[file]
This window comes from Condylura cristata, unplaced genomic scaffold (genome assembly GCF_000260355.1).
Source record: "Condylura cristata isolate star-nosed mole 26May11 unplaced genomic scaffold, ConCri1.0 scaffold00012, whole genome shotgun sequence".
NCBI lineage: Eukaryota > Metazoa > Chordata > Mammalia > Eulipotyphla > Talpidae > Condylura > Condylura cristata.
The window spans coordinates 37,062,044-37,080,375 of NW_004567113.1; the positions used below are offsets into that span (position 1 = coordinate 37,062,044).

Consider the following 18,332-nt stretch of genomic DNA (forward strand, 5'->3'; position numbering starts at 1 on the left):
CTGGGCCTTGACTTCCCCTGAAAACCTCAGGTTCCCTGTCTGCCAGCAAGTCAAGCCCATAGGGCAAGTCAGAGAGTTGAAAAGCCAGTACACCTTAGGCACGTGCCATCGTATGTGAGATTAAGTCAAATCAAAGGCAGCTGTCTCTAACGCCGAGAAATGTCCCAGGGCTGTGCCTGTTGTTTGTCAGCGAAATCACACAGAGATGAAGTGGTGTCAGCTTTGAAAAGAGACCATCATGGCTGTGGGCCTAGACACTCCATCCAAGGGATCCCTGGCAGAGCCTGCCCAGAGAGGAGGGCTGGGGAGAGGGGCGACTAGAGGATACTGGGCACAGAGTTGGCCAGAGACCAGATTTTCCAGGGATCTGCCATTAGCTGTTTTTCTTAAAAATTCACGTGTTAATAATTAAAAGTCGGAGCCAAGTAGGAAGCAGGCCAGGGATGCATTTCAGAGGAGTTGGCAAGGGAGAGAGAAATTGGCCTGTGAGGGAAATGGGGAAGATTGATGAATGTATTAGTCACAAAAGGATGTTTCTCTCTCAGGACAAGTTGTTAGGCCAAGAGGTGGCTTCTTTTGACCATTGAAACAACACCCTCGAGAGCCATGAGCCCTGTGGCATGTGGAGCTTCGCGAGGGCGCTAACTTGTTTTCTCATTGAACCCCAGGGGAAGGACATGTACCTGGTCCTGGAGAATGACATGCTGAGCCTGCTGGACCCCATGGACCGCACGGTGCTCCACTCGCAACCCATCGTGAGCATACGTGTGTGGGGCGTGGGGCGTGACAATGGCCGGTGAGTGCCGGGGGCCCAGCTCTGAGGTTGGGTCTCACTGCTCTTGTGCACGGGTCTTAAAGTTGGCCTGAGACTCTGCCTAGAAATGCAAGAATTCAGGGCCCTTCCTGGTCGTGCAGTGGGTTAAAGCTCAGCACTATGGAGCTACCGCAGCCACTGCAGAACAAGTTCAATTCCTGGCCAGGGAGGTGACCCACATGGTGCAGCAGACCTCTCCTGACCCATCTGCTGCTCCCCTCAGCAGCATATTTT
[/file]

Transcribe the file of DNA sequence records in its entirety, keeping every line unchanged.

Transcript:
This window comes from Condylura cristata, unplaced genomic scaffold (genome assembly GCF_000260355.1).
Source record: "Condylura cristata isolate star-nosed mole 26May11 unplaced genomic scaffold, ConCri1.0 scaffold00012, whole genome shotgun sequence".
NCBI lineage: Eukaryota > Metazoa > Chordata > Mammalia > Eulipotyphla > Talpidae > Condylura > Condylura cristata.
The window spans coordinates 37,062,044-37,080,375 of NW_004567113.1; the positions used below are offsets into that span (position 1 = coordinate 37,062,044).

Consider the following 18,332-nt stretch of genomic DNA (forward strand, 5'->3'; position numbering starts at 1 on the left):
CTGGGCCTTGACTTCCCCTGAAAACCTCAGGTTCCCTGTCTGCCAGCAAGTCAAGCCCATAGGGCAAGTCAGAGAGTTGAAAAGCCAGTACACCTTAGGCACGTGCCATCGTATGTGAGATTAAGTCAAATCAAAGGCAGCTGTCTCTAACGCCGAGAAATGTCCCAGGGCTGTGCCTGTTGTTTGTCAGCGAAATCACACAGAGATGAAGTGGTGTCAGCTTTGAAAAGAGACCATCATGGCTGTGGGCCTAGACACTCCATCCAAGGGATCCCTGGCAGAGCCTGCCCAGAGAGGAGGGCTGGGGAGAGGGGCGACTAGAGGATACTGGGCACAGAGTTGGCCAGAGACCAGATTTTCCAGGGATCTGCCATTAGCTGTTTTTCTTAAAAATTCACGTGTTAATAATTAAAAGTCGGAGCCAAGTAGGAAGCAGGCCAGGGATGCATTTCAGAGGAGTTGGCAAGGGAGAGAGAAATTGGCCTGTGAGGGAAATGGGGAAGATTGATGAATGTATTAGTCACAAAAGGATGTTTCTCTCTCAGGACAAGTTGTTAGGCCAAGAGGTGGCTTCTTTTGACCATTGAAACAACACCCTCGAGAGCCATGAGCCCTGTGGCATGTGGAGCTTCGCGAGGGCGCTAACTTGTTTTCTCATTGAACCCCAGGGGAAGGACATGTACCTGGTCCTGGAGAATGACATGCTGAGCCTGCTGGACCCCATGGACCGCACGGTGCTCCACTCGCAACCCATCGTGAGCATACGTGTGTGGGGCGTGGGGCGTGACAATGGCCGGTGAGTGCCGGGGGCCCAGCTCTGAGGTTGGGTCTCACTGCTCTTGTGCACGGGTCTTAAAGTTGGCCTGAGACTCTGCCTAGAAATGCAAGAATTCAGGGCCCTTCCTGGTCGTGCAGTGGGTTAAAGCTCAGCACTATGGAGCTACCGCAGCCACTGCAGAACAAGTTCAATTCCTGGCCAGGGAGGTGACCCACATGGTGCAGCAGACCTCTCCTGACCCATCTGCTGCTCCCCTCAGCAGCATATTTT